The concept of food waste usually conjures images of servers removing half-eaten meals from diners’ tables and chucking the remains of the meal into the trash. There is, however, a completely separate type of restaurant food waste: the untouched edibles thrown out of the kitchen. Maybe someone ordered too many avocados, or the chef made more soup than there are diners to eat it. Whatever it may be, a lot of perfectly edible food is going to waste, and more and more see this as a big problem.

Solving that problem is the inspiration behind Too Good to Go, an app that functions a lot like Seamless, where you can buy back unused food from local restaurants at majorly discounted prices.

Through the app, a user selects the restaurant and purchases an order. From there, you just need to show up at the restaurant before closing time, where you’re given a takeaway box and can fill it with as much food as you care to. (I should clarify that restaurants sell unused food from the kitchen, not the scraps from diners’ plates.)

Prices range from £2 (roughly $2.59 USD) to £3.80 (about $4.93 USD), and you’re not just getting some third-rate takeout shack’s leftovers. Places like Yo! Sushi and Chop’d have gotten on board, as have supermarkets, buffets, bakeries, and universities.   

“Food waste just seems like one of the dumbest problems we have in the world,” co-founder James Crummie recently said. The restaurant industry is wasting about 600,000 tonnes of food each year, and in the UK alone there are one million people on emergency food parcels from food banks. Why do we have these two massive social issues that are completely connected, yet there is not much going on to address them?”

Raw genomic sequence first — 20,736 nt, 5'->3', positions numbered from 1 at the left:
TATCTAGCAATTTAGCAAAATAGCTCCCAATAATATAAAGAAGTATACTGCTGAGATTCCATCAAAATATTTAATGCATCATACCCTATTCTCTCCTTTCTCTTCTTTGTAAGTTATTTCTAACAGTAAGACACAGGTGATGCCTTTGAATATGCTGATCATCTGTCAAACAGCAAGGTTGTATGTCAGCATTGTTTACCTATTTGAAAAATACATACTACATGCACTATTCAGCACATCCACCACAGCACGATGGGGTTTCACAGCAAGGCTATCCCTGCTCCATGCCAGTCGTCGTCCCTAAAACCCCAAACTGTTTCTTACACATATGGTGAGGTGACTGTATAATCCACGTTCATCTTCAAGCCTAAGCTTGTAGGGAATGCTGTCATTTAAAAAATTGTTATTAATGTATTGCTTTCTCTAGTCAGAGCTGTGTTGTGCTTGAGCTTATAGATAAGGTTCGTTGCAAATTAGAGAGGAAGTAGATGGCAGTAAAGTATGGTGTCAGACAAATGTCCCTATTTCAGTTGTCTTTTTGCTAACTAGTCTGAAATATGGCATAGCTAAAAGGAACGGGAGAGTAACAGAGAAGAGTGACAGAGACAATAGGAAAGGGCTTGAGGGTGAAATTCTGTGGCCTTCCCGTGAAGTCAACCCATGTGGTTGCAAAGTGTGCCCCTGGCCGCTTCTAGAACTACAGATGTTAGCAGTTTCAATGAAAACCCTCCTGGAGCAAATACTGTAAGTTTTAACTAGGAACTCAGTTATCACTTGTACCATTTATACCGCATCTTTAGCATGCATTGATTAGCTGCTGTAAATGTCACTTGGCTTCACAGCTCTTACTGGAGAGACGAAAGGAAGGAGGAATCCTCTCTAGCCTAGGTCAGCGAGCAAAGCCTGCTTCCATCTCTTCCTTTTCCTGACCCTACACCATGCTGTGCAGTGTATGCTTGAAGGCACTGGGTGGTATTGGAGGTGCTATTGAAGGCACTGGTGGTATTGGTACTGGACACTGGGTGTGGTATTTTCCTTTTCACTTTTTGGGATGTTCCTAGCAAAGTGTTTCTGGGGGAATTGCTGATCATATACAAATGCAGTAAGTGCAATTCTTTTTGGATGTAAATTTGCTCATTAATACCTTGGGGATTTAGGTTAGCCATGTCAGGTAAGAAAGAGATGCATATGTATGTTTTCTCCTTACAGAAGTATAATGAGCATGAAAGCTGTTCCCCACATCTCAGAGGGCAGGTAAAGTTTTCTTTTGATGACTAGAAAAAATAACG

That 600,000 tons of food also produces another 200 tons of carbon dioxide emissions. Meanwhile, the U.S. wastes enough food annually to fill a college football stadium, and it’s estimated that worldwide, one third of food produced for humans is lost or wasted.

Fortunately, TGTG isn’t alone in trying to do something about this. Here NYC, you can now buy surplus food from restaurants via the Food for All app. Users log into the app, purchase a meal made from the surplus food, and can pick it up one to two hours before closing time. You can even opt to eat the meal right there in the restaurant. Restaurants can choose to donate proceeds from each meal to charity.

Courtesy of Finland, BuffetGo lets users buy food from restaurant buffets for up to 90 percent off the original price. Twenty percent of the profit from each meal goes towards the United Nations World Food Programme. The service is available in a handful of countries, including the U.S.

These apps aren’t just helping the planet, though. For restaurants, they’re an easy way to save money, since wasted food is a big contributor to high food costs. And for diners, particularly those with tiny kitchens who rely on delivery and takeout, it’s a much cheaper way to get dinner on the table. All of those factors working together make the concept of buying leftovers via apps a very promising one for the future of food.